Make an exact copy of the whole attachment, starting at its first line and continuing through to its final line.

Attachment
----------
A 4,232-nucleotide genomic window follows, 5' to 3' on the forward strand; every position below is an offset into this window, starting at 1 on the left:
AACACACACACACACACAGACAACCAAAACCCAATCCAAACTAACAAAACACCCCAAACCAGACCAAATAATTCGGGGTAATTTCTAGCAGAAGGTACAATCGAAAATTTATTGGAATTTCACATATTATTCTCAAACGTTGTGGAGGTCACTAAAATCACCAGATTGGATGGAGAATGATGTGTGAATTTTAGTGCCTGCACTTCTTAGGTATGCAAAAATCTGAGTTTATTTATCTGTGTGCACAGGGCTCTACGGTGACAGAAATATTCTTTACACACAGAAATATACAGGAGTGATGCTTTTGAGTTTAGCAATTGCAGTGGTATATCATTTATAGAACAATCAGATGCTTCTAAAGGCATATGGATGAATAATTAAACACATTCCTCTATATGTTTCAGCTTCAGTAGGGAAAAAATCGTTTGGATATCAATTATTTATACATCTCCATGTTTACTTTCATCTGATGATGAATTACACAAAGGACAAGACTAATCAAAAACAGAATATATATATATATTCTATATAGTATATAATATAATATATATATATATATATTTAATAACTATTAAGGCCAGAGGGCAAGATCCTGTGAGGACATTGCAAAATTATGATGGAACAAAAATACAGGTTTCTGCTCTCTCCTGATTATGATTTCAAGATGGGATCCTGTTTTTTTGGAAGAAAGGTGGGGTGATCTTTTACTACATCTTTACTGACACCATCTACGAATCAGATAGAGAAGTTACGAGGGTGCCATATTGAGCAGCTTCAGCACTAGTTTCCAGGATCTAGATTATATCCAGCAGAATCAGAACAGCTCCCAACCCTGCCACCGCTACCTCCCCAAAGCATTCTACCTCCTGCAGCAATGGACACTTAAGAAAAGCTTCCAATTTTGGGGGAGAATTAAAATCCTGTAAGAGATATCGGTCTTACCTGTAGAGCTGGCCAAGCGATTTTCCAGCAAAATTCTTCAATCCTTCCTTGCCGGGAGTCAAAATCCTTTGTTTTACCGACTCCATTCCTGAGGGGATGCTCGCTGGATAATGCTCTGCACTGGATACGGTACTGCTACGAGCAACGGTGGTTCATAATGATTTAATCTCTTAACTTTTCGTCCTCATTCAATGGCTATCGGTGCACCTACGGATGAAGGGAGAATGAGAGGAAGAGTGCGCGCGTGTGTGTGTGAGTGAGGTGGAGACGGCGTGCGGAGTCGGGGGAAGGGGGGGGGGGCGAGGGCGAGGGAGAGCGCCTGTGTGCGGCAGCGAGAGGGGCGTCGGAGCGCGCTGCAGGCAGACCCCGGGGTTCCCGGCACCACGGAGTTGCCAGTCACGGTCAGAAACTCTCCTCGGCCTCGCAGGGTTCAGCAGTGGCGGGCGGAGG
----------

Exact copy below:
A 4,232-nucleotide genomic window follows, 5' to 3' on the forward strand; every position below is an offset into this window, starting at 1 on the left:
AACACACACACACACACAGACAACCAAAACCCAATCCAAACTAACAAAACACCCCAAACCAGACCAAATAATTCGGGGTAATTTCTAGCAGAAGGTACAATCGAAAATTTATTGGAATTTCACATATTATTCTCAAACGTTGTGGAGGTCACTAAAATCACCAGATTGGATGGAGAATGATGTGTGAATTTTAGTGCCTGCACTTCTTAGGTATGCAAAAATCTGAGTTTATTTATCTGTGTGCACAGGGCTCTACGGTGACAGAAATATTCTTTACACACAGAAATATACAGGAGTGATGCTTTTGAGTTTAGCAATTGCAGTGGTATATCATTTATAGAACAATCAGATGCTTCTAAAGGCATATGGATGAATAATTAAACACATTCCTCTATATGTTTCAGCTTCAGTAGGGAAAAAATCGTTTGGATATCAATTATTTATACATCTCCATGTTTACTTTCATCTGATGATGAATTACACAAAGGACAAGACTAATCAAAAACAGAATATATATATATATTCTATATAGTATATAATATAATATATATATATATATATTTAATAACTATTAAGGCCAGAGGGCAAGATCCTGTGAGGACATTGCAAAATTATGATGGAACAAAAATACAGGTTTCTGCTCTCTCCTGATTATGATTTCAAGATGGGATCCTGTTTTTTTGGAAGAAAGGTGGGGTGATCTTTTACTACATCTTTACTGACACCATCTACGAATCAGATAGAGAAGTTACGAGGGTGCCATATTGAGCAGCTTCAGCACTAGTTTCCAGGATCTAGATTATATCCAGCAGAATCAGAACAGCTCCCAACCCTGCCACCGCTACCTCCCCAAAGCATTCTACCTCCTGCAGCAATGGACACTTAAGAAAAGCTTCCAATTTTGGGGGAGAATTAAAATCCTGTAAGAGATATCGGTCTTACCTGTAGAGCTGGCCAAGCGATTTTCCAGCAAAATTCTTCAATCCTTCCTTGCCGGGAGTCAAAATCCTTTGTTTTACCGACTCCATTCCTGAGGGGATGCTCGCTGGATAATGCTCTGCACTGGATACGGTACTGCTACGAGCAACGGTGGTTCATAATGATTTAATCTCTTAACTTTTCGTCCTCATTCAATGGCTATCGGTGCACCTACGGATGAAGGGAGAATGAGAGGAAGAGTGCGCGCGTGTGTGTGTGAGTGAGGTGGAGACGGCGTGCGGAGTCGGGGGAAGGGGGGGGGGGCGAGGGCGAGGGAGAGCGCCTGTGTGCGGCAGCGAGAGGGGCGTCGGAGCGCGCTGCAGGCAGACCCCGGGGTTCCCGGCACCACGGAGTTGCCAGTCACGGTCAGAAACTCTCCTCGGCCTCGCAGGGTTCAGCAGTGGCGGGCGGAGG